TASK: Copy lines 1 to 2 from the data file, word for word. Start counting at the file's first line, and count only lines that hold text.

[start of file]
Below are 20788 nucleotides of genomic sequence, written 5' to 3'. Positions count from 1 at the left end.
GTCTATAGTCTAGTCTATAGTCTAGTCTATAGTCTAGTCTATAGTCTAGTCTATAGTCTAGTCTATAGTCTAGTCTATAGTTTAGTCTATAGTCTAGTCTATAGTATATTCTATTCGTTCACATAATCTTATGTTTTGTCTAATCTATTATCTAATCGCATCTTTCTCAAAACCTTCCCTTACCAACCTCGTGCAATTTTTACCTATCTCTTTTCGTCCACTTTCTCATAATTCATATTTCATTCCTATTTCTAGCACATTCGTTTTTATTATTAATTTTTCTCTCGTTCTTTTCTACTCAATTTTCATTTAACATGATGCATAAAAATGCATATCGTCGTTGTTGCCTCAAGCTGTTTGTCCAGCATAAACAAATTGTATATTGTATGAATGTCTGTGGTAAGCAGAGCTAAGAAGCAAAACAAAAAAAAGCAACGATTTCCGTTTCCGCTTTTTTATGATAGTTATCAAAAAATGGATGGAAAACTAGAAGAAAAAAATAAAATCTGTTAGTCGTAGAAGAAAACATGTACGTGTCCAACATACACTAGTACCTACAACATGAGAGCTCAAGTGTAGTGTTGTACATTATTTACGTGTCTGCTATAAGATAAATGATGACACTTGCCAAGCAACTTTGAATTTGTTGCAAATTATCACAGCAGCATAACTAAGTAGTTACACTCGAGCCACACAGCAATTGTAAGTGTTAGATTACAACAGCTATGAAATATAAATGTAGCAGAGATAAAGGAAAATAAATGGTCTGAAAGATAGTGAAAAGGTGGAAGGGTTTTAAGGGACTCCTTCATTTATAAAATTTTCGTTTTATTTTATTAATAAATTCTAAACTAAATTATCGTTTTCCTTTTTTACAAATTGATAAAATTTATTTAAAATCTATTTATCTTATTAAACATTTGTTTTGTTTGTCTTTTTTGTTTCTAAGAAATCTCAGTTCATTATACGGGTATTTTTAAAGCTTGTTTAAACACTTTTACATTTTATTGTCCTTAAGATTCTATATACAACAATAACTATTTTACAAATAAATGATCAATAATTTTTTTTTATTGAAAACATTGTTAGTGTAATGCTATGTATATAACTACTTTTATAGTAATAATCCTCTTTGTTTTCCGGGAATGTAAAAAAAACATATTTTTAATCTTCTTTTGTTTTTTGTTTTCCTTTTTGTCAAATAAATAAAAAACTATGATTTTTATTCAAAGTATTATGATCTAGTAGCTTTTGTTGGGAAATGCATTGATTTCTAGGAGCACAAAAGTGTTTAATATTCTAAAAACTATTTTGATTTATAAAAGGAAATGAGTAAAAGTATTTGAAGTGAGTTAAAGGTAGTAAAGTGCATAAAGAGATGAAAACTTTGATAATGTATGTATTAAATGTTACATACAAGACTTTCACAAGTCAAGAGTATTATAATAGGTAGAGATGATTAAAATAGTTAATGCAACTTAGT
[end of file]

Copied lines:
Below are 20788 nucleotides of genomic sequence, written 5' to 3'. Positions count from 1 at the left end.
GTCTATAGTCTAGTCTATAGTCTAGTCTATAGTCTAGTCTATAGTCTAGTCTATAGTCTAGTCTATAGTCTAGTCTATAGTTTAGTCTATAGTCTAGTCTATAGTATATTCTATTCGTTCACATAATCTTATGTTTTGTCTAATCTATTATCTAATCGCATCTTTCTCAAAACCTTCCCTTACCAACCTCGTGCAATTTTTACCTATCTCTTTTCGTCCACTTTCTCATAATTCATATTTCATTCCTATTTCTAGCACATTCGTTTTTATTATTAATTTTTCTCTCGTTCTTTTCTACTCAATTTTCATTTAACATGATGCATAAAAATGCATATCGTCGTTGTTGCCTCAAGCTGTTTGTCCAGCATAAACAAATTGTATATTGTATGAATGTCTGTGGTAAGCAGAGCTAAGAAGCAAAACAAAAAAAAGCAACGATTTCCGTTTCCGCTTTTTTATGATAGTTATCAAAAAATGGATGGAAAACTAGAAGAAAAAAATAAAATCTGTTAGTCGTAGAAGAAAACATGTACGTGTCCAACATACACTAGTACCTACAACATGAGAGCTCAAGTGTAGTGTTGTACATTATTTACGTGTCTGCTATAAGATAAATGATGACACTTGCCAAGCAACTTTGAATTTGTTGCAAATTATCACAGCAGCATAACTAAGTAGTTACACTCGAGCCACACAGCAATTGTAAGTGTTAGATTACAACAGCTATGAAATATAAATGTAGCAGAGATAAAGGAAAATAAATGGTCTGAAAGATAGTGAAAAGGTGGAAGGGTTTTAAGGGACTCCTTCATTTATAAAATTTTCGTTTTATTTTATTAATAAATTCTAAACTAAATTATCGTTTTCCTTTTTTACAAATTGATAAAATTTATTTAAAATCTATTTATCTTATTAAACATTTGTTTTGTTTGTCTTTTTTGTTTCTAAGAAATCTCAGTTCATTATACGGGTATTTTTAAAGCTTGTTTAAACACTTTTACATTTTATTGTCCTTAAGATTCTATATACAACAATAACTATTTTACAAATAAATGATCAATAATTTTTTTTTATTGAAAACATTGTTAGTGTAATGCTATGTATATAACTACTTTTATAGTAATAATCCTCTTTGTTTTCCGGGAATGTAAAAAAAACATATTTTTAATCTTCTTTTGTTTTTTGTTTTCCTTTTTGTCAAATAAATAAAAAACTATGATTTTTATTCAAAGTATTATGATCTAGTAGCTTTTGTTGGGAAATGCATTGATTTCTAGGAGCACAAAAGTGTTTAATATTCTAAAAACTATTTTGATTTATAAAAGGAAATGAGTAAAAGTATTTGAAGTGAGTTAAAGGTAGTAAAGTGCATAAAGAGATGAAAACTTTGATAATGTATGTATTAAATGTTACATACAAGACTTTCACAAGTCAAGAGTATTATAATAGGTAGAGATGATTAAAATAGTTAATGCAACTTAGT